A brief discussion ensues, covering space travel, escape velocity, aerodynamics, and related matters. One student mentions that it takes much less fuel to get from orbit around the Earth to the Moon, than it did simply to leave Earth and get into orbit around it. Cory says that by the end of the class, they will be able to explain why. But the immediate next topic is to understand why a box resting on a table doesn’t move, if the force of gravity is the only force acting on it. This is a surprisingly subtle question, since we don’t normally think of tables as exerting an upward force—but they do! Meanwhile, Cory’s provocative questions lead the students to, in essence, figure out Newton’s Laws of Motion for themselves, at least in a qualitative sense. After vectors, these Laws are the crucial next waypoint in their flight of discovery.

Six Flags!

It's everyone's favorite field trip!  On Monday, July 25, the whole BEAM team headed to Six Flags New England for a day of roller coasters, bumper cars, and shopping for super hero capes!  After a full (and hot!) day at the park, we headed to Friendly's for dinner and then back to campus.  Here are some favorite photos of the day:


At the Water Park

Water park group

On Monday, July 18, the whole group (Vassar and Bard students, too!) went to Splashdown Beach for a fun water park day (even if it was shortened by the rain!).  Here are some photos of our day!


Weeks 1/2: Solving Big Problems

As mentioned earlier, all BEAM students study problem solving throughout the program.  Beyond Math Team Strategies, the other option is Solving Big Problems: working on the same problem for 2+ hours and really working to understand it.

In today's class, students investigated the following problem:

Which positive integers can be written as the sum of consecutive integers?


Students had a number of early conjectures, including:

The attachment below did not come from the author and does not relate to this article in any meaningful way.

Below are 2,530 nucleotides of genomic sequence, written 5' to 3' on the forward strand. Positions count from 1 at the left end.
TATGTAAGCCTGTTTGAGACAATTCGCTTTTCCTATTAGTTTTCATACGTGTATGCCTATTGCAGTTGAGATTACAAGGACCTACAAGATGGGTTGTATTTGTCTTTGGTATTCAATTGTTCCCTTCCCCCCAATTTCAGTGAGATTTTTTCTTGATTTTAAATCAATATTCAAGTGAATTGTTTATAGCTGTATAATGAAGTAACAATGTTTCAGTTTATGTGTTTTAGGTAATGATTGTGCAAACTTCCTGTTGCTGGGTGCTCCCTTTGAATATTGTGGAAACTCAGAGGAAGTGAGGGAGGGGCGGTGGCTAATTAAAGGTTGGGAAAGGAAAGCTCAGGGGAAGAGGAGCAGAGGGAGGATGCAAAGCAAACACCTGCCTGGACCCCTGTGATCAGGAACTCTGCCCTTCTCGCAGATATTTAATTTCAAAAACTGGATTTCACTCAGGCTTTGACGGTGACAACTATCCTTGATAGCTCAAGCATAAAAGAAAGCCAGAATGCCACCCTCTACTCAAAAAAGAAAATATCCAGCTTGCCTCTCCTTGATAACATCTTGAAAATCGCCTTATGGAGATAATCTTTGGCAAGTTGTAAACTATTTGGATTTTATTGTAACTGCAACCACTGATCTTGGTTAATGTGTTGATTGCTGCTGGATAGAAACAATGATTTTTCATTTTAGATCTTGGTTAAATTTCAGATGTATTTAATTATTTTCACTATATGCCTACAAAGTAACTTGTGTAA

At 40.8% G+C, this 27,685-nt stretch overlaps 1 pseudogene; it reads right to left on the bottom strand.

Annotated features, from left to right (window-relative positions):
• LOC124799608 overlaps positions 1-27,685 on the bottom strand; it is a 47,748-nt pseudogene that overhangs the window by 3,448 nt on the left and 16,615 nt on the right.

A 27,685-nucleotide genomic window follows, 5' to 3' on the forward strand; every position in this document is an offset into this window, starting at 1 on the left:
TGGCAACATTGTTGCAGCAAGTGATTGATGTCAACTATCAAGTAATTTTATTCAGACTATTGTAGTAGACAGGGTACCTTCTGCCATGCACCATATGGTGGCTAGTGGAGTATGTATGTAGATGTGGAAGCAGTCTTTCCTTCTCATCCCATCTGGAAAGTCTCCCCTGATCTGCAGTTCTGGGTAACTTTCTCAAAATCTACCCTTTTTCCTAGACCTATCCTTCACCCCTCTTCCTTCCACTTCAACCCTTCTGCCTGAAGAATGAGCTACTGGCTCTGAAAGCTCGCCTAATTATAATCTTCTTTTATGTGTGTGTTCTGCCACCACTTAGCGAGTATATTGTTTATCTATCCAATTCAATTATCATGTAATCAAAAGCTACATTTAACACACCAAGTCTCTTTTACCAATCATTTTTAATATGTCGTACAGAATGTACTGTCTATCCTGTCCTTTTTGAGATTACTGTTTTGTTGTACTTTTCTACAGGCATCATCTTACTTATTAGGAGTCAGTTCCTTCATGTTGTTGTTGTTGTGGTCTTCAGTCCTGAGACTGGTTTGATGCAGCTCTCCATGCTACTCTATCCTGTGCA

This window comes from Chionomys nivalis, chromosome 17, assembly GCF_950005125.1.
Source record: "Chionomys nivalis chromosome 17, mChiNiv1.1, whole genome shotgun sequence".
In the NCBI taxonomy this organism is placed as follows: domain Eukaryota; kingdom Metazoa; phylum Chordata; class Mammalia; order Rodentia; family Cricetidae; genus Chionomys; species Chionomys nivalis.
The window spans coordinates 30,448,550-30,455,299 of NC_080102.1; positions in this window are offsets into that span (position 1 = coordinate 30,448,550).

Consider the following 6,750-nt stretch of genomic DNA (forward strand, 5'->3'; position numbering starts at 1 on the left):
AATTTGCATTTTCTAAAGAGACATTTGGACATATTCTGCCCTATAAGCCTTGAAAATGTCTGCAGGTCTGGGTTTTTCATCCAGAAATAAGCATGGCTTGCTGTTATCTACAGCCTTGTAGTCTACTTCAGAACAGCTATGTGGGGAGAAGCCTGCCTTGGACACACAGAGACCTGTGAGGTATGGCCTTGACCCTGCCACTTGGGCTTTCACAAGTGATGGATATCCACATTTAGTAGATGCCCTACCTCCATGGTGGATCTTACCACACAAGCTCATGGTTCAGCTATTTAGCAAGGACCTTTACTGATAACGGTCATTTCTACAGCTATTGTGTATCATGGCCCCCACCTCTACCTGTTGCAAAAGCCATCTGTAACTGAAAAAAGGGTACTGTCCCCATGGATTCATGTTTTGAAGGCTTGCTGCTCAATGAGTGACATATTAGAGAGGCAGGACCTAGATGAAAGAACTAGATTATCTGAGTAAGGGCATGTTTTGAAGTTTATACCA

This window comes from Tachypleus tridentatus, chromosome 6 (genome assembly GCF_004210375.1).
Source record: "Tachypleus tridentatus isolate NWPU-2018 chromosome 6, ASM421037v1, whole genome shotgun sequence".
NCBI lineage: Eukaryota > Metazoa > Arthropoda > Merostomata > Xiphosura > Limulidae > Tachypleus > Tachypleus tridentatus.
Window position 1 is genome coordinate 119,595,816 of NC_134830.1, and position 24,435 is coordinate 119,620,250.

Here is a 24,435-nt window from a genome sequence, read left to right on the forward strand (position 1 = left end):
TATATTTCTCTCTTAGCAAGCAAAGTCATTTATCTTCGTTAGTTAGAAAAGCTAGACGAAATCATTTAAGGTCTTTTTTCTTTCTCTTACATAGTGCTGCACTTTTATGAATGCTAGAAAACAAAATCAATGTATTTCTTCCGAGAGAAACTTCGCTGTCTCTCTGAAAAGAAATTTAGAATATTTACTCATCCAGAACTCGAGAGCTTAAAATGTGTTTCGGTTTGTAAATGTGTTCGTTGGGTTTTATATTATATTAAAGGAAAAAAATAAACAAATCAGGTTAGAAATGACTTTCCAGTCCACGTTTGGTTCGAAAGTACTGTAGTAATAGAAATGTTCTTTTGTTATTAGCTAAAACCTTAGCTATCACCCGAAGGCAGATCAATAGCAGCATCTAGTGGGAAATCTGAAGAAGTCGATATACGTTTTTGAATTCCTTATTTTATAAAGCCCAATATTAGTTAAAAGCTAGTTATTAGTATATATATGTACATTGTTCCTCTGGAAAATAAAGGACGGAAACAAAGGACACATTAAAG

• All odd integers have this property.
  • If a given number is composed only of factors without this property, then that number also won't be possible to write as the sum of consecutive integers (so, if 4 = 1 * 2 * 2 and 1 and 2 are impossible, 4 is also impossible). 

The class was quickly able to prove the first conjecture, and then spent the next 2 hours working on the second.  Can you figure it out?

Week 1/2 Class: Math Team Strategies

How do strong mathematicians think? How do they work? That's the goal of our problem solving classes at BEAM!

At the beginning of the program, students got to choose between Solving Big Problems and Math Team Strategies.  In Math Team Strategies, the goal is to prepare for math competitions, like MATHCOUNTS, the AMC 8, or Purple Comet. Math competitions and math teams praise clever, efficient thinking, finding solutions and shortcuts that save time and still make mathematical sense!

In class, students were working on problems like the following one, combining their knowledge of geometry and number theory:

Pentagonal Numbers

And here are the students hard at work, trying to break the problem down and explain their solution. 

Week 1 Classes: Combinatorics

Can you answer these problems?

Can you answer these problems?

In combinatorics, students learn to count without counting.  Sure, you can count all the ways to make a word re-arranging the letters in the word cat.  But can you count all the ways to do it with goat?  Zebra?  Monkey?  In this class, students learn clever ways to account for every answer, without under or over counting.  Nice work, students! 

Icebreakers at Vassar

How do you start math camp?  With getting to know you games!  

At Vassar, our students played the following:

  • A rock, paper, scissors tournament
  • Human Bingo
  • Who's that? (a game where team members represent their team, a sheet is dropped, and you have to name the other person first)
  • Buzz (a math game about counting and multiples) and we then made it even harder by playing Fizz Buzz!
  • Human Knot
  • What's behind the green glass door?

Here's some photos of them getting to know each other!